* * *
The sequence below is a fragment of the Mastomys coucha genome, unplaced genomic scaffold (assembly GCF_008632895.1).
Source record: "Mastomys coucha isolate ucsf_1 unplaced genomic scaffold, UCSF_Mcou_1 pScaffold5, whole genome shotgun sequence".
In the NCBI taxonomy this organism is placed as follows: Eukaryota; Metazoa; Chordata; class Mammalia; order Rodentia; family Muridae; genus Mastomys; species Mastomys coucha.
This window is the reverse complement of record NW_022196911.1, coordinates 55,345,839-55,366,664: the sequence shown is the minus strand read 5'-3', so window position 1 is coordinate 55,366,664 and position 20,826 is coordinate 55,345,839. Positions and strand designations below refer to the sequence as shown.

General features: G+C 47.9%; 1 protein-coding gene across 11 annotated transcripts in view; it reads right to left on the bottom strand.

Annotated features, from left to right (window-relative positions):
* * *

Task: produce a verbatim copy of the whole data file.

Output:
The sequence below is a fragment of the Mastomys coucha genome, unplaced genomic scaffold (assembly GCF_008632895.1).
Source record: "Mastomys coucha isolate ucsf_1 unplaced genomic scaffold, UCSF_Mcou_1 pScaffold5, whole genome shotgun sequence".
In the NCBI taxonomy this organism is placed as follows: Eukaryota; Metazoa; Chordata; class Mammalia; order Rodentia; family Muridae; genus Mastomys; species Mastomys coucha.
This window is the reverse complement of record NW_022196911.1, coordinates 55,345,839-55,366,664: the sequence shown is the minus strand read 5'-3', so window position 1 is coordinate 55,366,664 and position 20,826 is coordinate 55,345,839. Positions and strand designations below refer to the sequence as shown.

General features: G+C 47.9%; 1 protein-coding gene across 11 annotated transcripts in view; it reads right to left on the bottom strand.

Annotated features, from left to right (window-relative positions):